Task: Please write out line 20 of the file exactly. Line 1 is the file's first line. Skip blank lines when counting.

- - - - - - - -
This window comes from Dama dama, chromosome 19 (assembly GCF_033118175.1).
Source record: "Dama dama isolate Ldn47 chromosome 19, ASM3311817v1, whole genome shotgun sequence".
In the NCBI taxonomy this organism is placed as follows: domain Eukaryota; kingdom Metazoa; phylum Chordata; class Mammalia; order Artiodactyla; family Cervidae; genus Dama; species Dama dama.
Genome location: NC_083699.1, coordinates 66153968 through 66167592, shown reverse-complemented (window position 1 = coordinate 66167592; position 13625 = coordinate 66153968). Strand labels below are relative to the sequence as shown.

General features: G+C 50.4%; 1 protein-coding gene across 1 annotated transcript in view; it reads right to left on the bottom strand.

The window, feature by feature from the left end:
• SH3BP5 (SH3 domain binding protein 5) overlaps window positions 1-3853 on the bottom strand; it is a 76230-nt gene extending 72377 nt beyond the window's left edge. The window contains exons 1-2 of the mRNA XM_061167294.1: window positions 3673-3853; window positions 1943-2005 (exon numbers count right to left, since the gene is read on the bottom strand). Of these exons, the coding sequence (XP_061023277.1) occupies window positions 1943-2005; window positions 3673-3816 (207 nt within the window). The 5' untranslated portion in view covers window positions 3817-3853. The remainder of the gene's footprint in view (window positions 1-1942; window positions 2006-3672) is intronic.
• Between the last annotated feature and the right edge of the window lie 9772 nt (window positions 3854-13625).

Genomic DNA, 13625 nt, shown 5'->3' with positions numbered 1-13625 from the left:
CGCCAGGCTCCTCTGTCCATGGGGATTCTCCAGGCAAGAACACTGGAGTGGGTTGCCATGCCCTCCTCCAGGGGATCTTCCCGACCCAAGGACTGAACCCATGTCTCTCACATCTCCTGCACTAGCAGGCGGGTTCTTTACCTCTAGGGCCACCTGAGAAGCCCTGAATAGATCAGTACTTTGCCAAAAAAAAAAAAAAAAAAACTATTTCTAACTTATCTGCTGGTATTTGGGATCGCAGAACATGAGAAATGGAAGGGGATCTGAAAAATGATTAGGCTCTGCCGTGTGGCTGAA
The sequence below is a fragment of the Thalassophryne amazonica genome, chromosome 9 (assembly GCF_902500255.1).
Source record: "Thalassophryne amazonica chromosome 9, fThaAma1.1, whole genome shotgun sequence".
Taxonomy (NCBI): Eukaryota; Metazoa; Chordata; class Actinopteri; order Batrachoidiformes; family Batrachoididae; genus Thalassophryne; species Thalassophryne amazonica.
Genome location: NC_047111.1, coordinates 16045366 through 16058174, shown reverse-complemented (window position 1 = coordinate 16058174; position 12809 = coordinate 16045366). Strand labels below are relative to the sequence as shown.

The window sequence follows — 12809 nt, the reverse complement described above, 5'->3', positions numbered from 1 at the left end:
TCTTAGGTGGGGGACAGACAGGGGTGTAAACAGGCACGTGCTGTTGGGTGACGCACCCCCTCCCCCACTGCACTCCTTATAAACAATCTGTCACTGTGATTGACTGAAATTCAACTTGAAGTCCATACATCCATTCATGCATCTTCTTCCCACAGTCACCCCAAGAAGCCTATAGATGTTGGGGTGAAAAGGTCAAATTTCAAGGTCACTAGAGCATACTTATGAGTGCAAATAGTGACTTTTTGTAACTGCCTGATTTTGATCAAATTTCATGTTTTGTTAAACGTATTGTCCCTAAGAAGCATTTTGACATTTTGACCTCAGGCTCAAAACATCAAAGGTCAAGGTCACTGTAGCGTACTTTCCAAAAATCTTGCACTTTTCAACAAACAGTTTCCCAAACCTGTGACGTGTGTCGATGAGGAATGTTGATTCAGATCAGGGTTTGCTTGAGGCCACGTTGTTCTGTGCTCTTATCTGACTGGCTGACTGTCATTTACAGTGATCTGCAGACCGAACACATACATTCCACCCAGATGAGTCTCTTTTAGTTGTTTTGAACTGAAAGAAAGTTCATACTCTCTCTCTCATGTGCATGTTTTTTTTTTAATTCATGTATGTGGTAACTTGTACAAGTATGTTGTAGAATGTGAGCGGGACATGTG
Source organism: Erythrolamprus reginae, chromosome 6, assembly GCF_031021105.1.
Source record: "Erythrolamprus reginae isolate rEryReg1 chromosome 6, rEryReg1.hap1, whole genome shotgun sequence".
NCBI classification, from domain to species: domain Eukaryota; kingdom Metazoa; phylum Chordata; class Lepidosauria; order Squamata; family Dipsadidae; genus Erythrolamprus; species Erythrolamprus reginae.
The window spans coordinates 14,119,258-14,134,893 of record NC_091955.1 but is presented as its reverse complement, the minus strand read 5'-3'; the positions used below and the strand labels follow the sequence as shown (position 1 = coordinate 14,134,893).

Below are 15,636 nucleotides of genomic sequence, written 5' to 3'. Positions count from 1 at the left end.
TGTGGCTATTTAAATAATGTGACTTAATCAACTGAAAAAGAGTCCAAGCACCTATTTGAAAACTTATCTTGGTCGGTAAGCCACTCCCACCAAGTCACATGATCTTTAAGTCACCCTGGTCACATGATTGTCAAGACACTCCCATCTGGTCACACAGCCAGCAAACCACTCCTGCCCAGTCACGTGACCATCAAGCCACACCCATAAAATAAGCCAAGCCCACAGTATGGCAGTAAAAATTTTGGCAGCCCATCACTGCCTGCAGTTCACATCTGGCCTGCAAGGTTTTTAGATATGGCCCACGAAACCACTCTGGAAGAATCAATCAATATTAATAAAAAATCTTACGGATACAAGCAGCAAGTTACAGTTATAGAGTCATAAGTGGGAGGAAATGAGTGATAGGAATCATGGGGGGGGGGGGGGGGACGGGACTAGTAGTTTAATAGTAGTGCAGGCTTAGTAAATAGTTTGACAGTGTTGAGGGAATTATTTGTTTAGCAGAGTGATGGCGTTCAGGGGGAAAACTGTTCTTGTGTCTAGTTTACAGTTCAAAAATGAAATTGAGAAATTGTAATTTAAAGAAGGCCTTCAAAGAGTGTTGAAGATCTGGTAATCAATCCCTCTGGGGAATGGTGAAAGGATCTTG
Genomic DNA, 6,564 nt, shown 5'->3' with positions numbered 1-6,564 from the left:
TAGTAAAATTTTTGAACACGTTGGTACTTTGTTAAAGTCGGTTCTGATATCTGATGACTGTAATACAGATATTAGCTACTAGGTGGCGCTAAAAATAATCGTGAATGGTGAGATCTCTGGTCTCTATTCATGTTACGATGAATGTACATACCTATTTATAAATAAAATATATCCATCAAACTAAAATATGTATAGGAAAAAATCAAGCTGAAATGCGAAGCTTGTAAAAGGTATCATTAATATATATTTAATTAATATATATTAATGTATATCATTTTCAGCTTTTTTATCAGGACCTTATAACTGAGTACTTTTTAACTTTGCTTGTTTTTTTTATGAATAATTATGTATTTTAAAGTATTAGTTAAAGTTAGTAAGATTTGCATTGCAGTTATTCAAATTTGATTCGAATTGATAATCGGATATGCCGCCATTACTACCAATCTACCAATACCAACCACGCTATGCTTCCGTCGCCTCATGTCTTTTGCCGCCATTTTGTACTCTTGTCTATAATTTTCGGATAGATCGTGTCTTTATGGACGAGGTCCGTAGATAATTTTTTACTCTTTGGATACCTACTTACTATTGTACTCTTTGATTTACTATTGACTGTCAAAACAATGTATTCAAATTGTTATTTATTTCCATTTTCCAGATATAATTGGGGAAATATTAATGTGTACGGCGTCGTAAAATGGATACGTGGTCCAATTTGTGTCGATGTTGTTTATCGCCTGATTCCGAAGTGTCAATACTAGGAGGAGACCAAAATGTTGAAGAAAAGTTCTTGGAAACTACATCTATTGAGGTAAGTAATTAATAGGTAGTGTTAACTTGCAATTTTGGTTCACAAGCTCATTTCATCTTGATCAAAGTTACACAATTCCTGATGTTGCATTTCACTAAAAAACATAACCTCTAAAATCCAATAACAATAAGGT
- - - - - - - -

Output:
The window spans coordinates 14,119,258-14,134,893 of record NC_091955.1 but is presented as its reverse complement, the minus strand read 5'-3'; the positions used below and the strand labels follow the sequence as shown (position 1 = coordinate 14,134,893).